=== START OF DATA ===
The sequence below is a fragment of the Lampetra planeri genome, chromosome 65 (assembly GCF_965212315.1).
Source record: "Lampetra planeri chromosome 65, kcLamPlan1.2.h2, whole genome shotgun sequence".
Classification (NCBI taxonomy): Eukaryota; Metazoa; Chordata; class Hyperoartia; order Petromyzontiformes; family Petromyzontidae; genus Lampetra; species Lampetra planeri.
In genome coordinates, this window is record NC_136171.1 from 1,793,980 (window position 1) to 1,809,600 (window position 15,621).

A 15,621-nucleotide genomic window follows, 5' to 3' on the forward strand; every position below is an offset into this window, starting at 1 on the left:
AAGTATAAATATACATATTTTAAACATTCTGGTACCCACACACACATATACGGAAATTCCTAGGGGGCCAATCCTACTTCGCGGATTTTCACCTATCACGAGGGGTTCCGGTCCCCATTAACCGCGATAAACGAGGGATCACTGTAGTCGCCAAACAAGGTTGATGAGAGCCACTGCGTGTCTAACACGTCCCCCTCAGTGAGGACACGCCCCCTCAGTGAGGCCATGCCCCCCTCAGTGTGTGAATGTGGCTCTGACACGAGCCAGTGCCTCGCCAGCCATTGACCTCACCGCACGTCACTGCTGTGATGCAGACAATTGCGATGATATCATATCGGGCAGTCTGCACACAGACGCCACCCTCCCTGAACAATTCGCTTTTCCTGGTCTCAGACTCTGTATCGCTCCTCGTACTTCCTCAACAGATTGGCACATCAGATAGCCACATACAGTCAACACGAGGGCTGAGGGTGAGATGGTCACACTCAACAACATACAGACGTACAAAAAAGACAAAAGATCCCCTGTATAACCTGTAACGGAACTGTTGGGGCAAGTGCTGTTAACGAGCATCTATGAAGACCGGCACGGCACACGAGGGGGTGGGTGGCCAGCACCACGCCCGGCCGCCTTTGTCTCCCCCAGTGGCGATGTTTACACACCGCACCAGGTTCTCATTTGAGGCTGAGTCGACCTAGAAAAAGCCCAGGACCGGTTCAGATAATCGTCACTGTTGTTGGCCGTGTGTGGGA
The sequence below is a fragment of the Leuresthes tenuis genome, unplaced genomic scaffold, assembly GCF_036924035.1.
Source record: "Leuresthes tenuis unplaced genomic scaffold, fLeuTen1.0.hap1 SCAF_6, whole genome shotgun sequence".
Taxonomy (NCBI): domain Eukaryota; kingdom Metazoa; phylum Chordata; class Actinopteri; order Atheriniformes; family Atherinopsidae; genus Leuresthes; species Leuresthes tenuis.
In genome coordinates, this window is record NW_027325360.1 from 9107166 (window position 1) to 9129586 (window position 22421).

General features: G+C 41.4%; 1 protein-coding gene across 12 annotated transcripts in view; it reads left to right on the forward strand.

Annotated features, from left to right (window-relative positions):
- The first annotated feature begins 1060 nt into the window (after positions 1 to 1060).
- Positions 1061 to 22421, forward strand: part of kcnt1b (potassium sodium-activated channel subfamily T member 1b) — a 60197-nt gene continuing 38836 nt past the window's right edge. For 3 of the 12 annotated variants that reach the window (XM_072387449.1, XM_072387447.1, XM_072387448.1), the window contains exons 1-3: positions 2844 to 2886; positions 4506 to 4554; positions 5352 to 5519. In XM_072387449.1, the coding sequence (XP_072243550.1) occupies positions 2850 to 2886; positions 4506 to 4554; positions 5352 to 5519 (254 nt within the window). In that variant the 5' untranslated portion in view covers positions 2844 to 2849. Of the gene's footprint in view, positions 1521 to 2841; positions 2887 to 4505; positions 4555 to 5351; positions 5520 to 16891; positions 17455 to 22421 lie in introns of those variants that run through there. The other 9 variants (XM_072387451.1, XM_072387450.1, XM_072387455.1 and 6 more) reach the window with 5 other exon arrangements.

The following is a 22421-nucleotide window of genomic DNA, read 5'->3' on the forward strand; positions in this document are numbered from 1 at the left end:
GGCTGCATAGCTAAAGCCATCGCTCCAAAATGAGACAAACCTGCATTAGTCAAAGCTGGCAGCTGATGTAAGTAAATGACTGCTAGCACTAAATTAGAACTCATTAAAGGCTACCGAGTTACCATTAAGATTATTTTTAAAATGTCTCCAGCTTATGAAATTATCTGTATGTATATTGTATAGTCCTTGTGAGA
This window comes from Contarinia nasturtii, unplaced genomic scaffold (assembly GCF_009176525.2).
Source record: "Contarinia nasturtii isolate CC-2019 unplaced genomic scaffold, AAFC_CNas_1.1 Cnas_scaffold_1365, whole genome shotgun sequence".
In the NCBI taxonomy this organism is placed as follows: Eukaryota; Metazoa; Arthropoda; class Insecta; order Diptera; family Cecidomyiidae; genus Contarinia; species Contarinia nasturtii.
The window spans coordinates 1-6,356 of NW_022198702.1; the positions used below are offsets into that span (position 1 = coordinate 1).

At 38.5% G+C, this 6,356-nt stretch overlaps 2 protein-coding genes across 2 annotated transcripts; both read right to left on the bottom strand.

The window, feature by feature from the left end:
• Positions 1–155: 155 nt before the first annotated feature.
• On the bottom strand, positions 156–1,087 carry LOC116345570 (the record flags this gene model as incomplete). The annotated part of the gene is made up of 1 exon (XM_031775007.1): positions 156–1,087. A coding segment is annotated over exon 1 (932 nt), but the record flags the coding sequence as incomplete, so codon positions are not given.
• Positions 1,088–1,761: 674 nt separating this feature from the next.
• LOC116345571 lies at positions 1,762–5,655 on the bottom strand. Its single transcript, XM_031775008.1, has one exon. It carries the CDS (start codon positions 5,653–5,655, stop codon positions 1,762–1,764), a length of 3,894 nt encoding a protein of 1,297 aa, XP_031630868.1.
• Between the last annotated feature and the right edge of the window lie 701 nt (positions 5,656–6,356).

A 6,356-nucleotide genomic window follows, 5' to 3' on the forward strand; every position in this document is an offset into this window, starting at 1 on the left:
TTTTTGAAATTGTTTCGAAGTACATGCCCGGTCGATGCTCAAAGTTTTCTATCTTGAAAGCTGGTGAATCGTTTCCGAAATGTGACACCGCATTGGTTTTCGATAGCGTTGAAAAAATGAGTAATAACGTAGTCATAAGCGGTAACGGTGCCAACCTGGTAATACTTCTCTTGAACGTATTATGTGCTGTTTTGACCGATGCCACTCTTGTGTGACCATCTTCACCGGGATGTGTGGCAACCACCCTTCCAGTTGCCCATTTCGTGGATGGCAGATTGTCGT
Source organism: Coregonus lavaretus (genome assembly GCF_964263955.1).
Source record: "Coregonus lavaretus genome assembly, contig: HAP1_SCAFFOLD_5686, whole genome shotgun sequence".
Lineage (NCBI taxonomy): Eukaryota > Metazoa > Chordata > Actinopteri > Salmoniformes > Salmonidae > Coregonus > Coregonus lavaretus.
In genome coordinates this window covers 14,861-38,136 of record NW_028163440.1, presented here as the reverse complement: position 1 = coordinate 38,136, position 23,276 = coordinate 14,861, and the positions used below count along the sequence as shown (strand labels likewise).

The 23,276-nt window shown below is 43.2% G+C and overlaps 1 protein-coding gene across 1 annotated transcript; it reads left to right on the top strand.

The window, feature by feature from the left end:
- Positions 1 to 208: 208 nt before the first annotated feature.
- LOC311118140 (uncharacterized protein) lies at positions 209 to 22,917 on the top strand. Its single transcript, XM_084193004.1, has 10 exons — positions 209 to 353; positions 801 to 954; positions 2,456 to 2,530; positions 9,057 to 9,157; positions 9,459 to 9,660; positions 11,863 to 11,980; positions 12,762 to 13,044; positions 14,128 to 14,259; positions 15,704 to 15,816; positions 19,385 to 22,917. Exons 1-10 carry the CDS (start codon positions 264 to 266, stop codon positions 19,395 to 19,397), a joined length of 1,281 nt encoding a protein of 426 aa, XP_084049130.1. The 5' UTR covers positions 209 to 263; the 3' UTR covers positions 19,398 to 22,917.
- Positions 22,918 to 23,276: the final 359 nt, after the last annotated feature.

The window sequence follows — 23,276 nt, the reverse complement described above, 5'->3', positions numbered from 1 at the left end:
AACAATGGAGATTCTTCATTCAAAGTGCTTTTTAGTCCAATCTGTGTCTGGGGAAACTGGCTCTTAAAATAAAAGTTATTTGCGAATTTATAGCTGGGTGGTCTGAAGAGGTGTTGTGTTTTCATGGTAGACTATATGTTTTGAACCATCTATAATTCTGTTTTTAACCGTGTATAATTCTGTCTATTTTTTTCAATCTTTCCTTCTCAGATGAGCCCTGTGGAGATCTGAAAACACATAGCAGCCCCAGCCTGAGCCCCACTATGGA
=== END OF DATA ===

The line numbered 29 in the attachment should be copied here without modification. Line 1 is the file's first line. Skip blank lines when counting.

TTTTTGAAATTGTTTCGAAGTACATGCCCGGTCGATGCTCAAAGTTTTCTATCTTGAAAGCTGGTGAATCGTTTCCGAAATGTGACACCGCATTGGTTTTCGATAGCGTTGAAAAAATGAGTAATAACGTAGTCATAAGCGGTAACGGTGCCAACCTGGTAATACTTCTCTTGAACGTATTATGTGCTGTTTTGACCGATGCCACTCTTGTGTGACCATCTTCACCGGGATGTGTGGCAACCACCCTTCCAGTTGCCCATTTCGTGGATGGCAGATTGTCGT